The COVID-19 pandemic has led to rapidly growing uncertainty at the global and regional levels. The United States has been hit particularly hard, and in the most unexpected of ways, and is now facing a serious internal crisis with a number of unknowns. Moving forward, this may lead political elites to question many of the postulates of Washington’s domestic and foreign policies, which had until recently seemed unshakable and immune to erosion.
And now Trump, trying to get ahead of events and ride his luck into the November elections, has announced that a plan for social change is in the works. Speaking recently to graduates of the West Point Military Academy, the President unexpectedly announced that the U.S. military would “no longer rebuild other countries” and “solve other people’s conflicts,” which is noteworthy because the country’s leaders typically use this occasion to publicly formulate the main postulates of the United States’ foreign and military policies. Let us recall, for example, the South Asian concept (the so-called AfPac) put forward by Barack Obama during a speech at West Point in 2008. The primary objective of AfPac was to withdraw U.S. troops from Afghanistan in a phased and painless manner (to the extent that this was possible) while at the same time partially shifting the focus of U.S. policy in the region to resolving the longstanding conflict between the central authorities in Kabul and the Taliban movement. However, Washington was unable to achieve any real progress in either of these areas during Obama’s presidency (the George W. Bush administration was equally unsuccessful here).
The issue of Afghanistan has become a real headache for Donald Trump. When he came to office, he vowed to put an end to the Afghan adventure of his predecessors, without harming the pro-American regime in Kabul. But before any real progress could be made in this direction, the United States first had to engage in difficult negotiations with the Taliban, which began in the autumn of 2018 and clearly raised the ire of the central government in the Afghan capital. The Taliban had initially insisted on the unconditional withdrawal of U.S. contingents from the country and wanted nothing to do with the government of Afghanistan, expecting, and not without good reason, that it would simply capitulate in the face armed and aggressive opponents. In the end, after 18 months of shuttle diplomacy on the part of Special Representative for Afghanistan Reconciliation Zalmay Khalilzad, the parties finally came to an agreement in February 2020 and signed a joint document stating that, in exchange for the withdrawal of troops, the Taliban would launch a dialogue with Kabul on the division of power and cut all ties with the terrorist structures of al-Qaeda.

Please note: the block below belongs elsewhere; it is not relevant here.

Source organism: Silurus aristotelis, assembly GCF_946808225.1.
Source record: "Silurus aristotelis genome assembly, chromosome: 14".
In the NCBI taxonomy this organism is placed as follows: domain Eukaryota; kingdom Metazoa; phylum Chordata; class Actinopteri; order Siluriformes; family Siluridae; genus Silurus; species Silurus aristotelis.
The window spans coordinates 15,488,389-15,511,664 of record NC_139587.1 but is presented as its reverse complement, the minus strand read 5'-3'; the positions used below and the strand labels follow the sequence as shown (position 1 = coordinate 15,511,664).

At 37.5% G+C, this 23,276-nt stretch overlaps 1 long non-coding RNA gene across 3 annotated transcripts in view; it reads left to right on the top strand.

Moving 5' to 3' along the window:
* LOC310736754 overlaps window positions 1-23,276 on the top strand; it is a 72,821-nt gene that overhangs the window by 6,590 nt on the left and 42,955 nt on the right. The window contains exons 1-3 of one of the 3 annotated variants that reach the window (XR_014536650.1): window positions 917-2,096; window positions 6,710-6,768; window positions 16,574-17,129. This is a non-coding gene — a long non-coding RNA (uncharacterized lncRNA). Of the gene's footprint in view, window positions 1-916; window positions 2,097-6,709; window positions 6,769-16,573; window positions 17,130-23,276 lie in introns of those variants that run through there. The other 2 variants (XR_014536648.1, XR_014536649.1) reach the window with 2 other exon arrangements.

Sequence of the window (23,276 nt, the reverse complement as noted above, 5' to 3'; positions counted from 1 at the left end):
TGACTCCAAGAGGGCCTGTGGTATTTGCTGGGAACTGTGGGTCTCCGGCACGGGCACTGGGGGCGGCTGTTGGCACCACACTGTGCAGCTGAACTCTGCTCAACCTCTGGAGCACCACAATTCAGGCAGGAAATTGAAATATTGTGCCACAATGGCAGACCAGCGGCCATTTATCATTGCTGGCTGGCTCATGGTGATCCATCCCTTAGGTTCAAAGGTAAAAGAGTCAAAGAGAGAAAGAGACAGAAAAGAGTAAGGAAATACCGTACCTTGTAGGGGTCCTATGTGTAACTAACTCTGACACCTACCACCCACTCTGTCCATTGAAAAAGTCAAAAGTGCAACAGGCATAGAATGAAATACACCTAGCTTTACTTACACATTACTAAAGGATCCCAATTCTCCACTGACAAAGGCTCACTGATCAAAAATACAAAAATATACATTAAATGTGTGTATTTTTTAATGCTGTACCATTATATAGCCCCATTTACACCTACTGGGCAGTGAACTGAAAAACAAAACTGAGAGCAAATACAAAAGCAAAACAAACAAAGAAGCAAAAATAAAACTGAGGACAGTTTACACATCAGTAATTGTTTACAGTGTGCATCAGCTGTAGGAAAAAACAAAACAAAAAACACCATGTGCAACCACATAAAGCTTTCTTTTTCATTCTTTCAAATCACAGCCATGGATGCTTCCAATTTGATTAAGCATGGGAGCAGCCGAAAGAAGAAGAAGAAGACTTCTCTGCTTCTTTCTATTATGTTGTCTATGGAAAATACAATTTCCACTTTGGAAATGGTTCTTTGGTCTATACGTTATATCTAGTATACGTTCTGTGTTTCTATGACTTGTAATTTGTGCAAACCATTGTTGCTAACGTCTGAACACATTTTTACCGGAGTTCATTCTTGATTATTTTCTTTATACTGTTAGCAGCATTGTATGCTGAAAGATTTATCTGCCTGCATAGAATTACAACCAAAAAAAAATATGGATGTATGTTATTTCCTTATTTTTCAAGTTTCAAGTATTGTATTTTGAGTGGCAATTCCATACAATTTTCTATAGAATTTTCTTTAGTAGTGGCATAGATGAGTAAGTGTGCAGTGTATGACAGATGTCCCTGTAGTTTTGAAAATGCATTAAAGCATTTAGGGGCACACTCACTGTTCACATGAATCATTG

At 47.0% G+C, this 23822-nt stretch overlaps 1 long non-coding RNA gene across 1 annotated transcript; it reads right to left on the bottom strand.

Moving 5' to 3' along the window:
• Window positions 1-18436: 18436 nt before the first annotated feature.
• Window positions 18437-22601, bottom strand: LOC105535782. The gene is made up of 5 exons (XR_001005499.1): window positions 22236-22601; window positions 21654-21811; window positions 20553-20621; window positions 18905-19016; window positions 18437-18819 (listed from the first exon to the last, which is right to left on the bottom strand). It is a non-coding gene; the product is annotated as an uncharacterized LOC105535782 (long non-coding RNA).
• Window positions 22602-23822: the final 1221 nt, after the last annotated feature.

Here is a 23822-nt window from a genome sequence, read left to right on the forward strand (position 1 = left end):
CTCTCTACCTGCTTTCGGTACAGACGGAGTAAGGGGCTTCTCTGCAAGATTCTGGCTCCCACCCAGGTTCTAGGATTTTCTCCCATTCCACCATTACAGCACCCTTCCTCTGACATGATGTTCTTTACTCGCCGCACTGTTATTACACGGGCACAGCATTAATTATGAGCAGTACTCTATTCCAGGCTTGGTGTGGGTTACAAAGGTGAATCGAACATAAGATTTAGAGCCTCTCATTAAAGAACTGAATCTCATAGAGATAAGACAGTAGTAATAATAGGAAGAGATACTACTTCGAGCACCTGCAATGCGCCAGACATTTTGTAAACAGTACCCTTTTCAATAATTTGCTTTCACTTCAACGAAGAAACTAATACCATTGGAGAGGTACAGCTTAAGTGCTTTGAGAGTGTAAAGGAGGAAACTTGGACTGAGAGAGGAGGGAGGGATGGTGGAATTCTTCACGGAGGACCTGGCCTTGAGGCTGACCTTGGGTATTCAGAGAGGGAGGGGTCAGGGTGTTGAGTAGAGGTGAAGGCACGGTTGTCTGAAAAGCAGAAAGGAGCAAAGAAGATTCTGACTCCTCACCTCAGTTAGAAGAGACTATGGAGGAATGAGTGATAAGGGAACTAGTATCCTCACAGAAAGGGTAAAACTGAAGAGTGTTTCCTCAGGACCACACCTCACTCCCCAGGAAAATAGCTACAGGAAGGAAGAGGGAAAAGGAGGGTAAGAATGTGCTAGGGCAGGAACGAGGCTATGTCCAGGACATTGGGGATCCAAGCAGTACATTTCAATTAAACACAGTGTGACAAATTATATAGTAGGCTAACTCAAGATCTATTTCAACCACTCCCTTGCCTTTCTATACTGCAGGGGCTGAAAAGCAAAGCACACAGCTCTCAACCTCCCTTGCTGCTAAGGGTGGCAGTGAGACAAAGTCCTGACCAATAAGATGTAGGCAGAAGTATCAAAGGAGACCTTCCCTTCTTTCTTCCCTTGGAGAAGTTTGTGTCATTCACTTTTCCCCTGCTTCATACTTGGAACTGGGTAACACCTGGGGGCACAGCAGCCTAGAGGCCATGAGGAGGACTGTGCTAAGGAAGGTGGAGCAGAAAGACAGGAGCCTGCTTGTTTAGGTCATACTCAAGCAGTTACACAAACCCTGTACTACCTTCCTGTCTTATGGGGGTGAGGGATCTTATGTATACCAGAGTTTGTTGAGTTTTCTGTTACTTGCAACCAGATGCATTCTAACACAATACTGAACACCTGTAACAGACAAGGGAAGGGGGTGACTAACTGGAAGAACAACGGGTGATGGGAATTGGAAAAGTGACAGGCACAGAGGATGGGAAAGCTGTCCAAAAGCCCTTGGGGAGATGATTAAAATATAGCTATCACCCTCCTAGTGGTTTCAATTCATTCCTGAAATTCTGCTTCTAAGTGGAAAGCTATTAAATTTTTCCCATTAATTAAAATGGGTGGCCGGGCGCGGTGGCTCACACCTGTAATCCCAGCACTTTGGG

Both sides claimed that they had got the better end of the deal. Washington balanced the agreement by promising that it had not abandoned its military and political obligations to Kabul. For their part, the Taliban consolidated their military and political status as one of the sides in the Afghan conflict, speaking on behalf of the unrecognized Islamic Emirate of Afghanistan (although the reaction to the agreement on the part of the Taliban movement’s military commanders was somewhat mixed). All this notwithstanding, the Taliban, as before, were content to sit back and wait for the coalition government in Kabul to quickly collapse. And these were not empty hopes, as the internal strife within the ruling elite threatened to give the Taliban exactly what they wanted. The contradictions led to yet another large-scale political crisis following the hotly contested presidential elections in 2019. Just like the last election in 2014, opposition leader Abdullah Abdullah did not recognize the legitimacy of the results that saw Ashraf Ghani retain his position as the country’s president and set about organizing his own parallel government. The dispute remained unresolved until March 2020, when Washington threatened to suspend its rather generous financial assistance.